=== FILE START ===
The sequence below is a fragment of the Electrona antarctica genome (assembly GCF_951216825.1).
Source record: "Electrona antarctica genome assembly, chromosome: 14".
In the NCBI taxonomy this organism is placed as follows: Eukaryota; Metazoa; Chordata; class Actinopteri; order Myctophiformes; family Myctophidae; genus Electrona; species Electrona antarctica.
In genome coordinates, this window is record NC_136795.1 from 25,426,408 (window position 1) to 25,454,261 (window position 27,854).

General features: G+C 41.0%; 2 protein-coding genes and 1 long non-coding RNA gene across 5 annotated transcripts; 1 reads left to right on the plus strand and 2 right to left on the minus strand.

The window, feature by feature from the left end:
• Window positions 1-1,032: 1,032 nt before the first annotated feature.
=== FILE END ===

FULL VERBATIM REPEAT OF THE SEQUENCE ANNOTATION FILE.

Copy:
The sequence below is a fragment of the Electrona antarctica genome (assembly GCF_951216825.1).
Source record: "Electrona antarctica genome assembly, chromosome: 14".
In the NCBI taxonomy this organism is placed as follows: Eukaryota; Metazoa; Chordata; class Actinopteri; order Myctophiformes; family Myctophidae; genus Electrona; species Electrona antarctica.
In genome coordinates, this window is record NC_136795.1 from 25,426,408 (window position 1) to 25,454,261 (window position 27,854).

General features: G+C 41.0%; 2 protein-coding genes and 1 long non-coding RNA gene across 5 annotated transcripts; 1 reads left to right on the plus strand and 2 right to left on the minus strand.

The window, feature by feature from the left end:
• Window positions 1-1,032: 1,032 nt before the first annotated feature.